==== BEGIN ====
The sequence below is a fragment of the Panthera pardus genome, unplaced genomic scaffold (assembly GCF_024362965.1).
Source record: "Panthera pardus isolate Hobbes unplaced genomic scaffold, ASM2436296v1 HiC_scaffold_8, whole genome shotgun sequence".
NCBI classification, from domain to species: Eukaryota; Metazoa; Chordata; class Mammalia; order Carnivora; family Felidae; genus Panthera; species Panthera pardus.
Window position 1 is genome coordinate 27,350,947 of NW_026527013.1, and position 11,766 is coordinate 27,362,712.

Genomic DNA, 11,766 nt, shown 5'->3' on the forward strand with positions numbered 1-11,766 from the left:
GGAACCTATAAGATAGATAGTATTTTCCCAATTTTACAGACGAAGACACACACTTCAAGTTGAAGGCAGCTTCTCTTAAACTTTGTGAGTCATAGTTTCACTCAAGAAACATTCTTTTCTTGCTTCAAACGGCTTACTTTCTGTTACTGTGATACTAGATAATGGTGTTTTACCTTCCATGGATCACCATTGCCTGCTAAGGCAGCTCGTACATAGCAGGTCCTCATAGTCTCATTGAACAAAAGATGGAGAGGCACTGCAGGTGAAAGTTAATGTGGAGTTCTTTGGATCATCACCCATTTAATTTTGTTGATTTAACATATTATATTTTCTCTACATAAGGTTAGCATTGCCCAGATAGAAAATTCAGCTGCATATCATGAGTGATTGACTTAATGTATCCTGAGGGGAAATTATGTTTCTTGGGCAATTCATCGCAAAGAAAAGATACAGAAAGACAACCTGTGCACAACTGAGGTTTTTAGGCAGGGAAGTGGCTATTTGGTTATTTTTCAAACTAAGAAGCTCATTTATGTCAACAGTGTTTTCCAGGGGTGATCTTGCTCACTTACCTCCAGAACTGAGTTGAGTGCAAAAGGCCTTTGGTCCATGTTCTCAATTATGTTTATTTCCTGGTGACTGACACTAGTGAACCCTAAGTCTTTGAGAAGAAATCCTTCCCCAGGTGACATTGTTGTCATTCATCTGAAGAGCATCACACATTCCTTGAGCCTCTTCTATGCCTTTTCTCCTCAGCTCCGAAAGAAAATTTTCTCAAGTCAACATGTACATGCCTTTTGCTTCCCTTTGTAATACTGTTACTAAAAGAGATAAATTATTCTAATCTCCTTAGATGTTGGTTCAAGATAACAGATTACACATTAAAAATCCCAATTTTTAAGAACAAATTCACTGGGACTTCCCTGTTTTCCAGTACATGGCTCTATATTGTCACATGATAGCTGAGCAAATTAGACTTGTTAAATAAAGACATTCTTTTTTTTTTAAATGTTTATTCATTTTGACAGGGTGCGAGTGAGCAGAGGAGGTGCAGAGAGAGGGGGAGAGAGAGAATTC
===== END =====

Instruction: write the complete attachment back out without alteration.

The sequence below is a fragment of the Panthera pardus genome, unplaced genomic scaffold (assembly GCF_024362965.1).
Source record: "Panthera pardus isolate Hobbes unplaced genomic scaffold, ASM2436296v1 HiC_scaffold_8, whole genome shotgun sequence".
NCBI classification, from domain to species: Eukaryota; Metazoa; Chordata; class Mammalia; order Carnivora; family Felidae; genus Panthera; species Panthera pardus.
Window position 1 is genome coordinate 27,350,947 of NW_026527013.1, and position 11,766 is coordinate 27,362,712.

Genomic DNA, 11,766 nt, shown 5'->3' on the forward strand with positions numbered 1-11,766 from the left:
GGAACCTATAAGATAGATAGTATTTTCCCAATTTTACAGACGAAGACACACACTTCAAGTTGAAGGCAGCTTCTCTTAAACTTTGTGAGTCATAGTTTCACTCAAGAAACATTCTTTTCTTGCTTCAAACGGCTTACTTTCTGTTACTGTGATACTAGATAATGGTGTTTTACCTTCCATGGATCACCATTGCCTGCTAAGGCAGCTCGTACATAGCAGGTCCTCATAGTCTCATTGAACAAAAGATGGAGAGGCACTGCAGGTGAAAGTTAATGTGGAGTTCTTTGGATCATCACCCATTTAATTTTGTTGATTTAACATATTATATTTTCTCTACATAAGGTTAGCATTGCCCAGATAGAAAATTCAGCTGCATATCATGAGTGATTGACTTAATGTATCCTGAGGGGAAATTATGTTTCTTGGGCAATTCATCGCAAAGAAAAGATACAGAAAGACAACCTGTGCACAACTGAGGTTTTTAGGCAGGGAAGTGGCTATTTGGTTATTTTTCAAACTAAGAAGCTCATTTATGTCAACAGTGTTTTCCAGGGGTGATCTTGCTCACTTACCTCCAGAACTGAGTTGAGTGCAAAAGGCCTTTGGTCCATGTTCTCAATTATGTTTATTTCCTGGTGACTGACACTAGTGAACCCTAAGTCTTTGAGAAGAAATCCTTCCCCAGGTGACATTGTTGTCATTCATCTGAAGAGCATCACACATTCCTTGAGCCTCTTCTATGCCTTTTCTCCTCAGCTCCGAAAGAAAATTTTCTCAAGTCAACATGTACATGCCTTTTGCTTCCCTTTGTAATACTGTTACTAAAAGAGATAAATTATTCTAATCTCCTTAGATGTTGGTTCAAGATAACAGATTACACATTAAAAATCCCAATTTTTAAGAACAAATTCACTGGGACTTCCCTGTTTTCCAGTACATGGCTCTATATTGTCACATGATAGCTGAGCAAATTAGACTTGTTAAATAAAGACATTCTTTTTTTTTTAAATGTTTATTCATTTTGACAGGGTGCGAGTGAGCAGAGGAGGTGCAGAGAGAGGGGGAGAGAGAGAATTC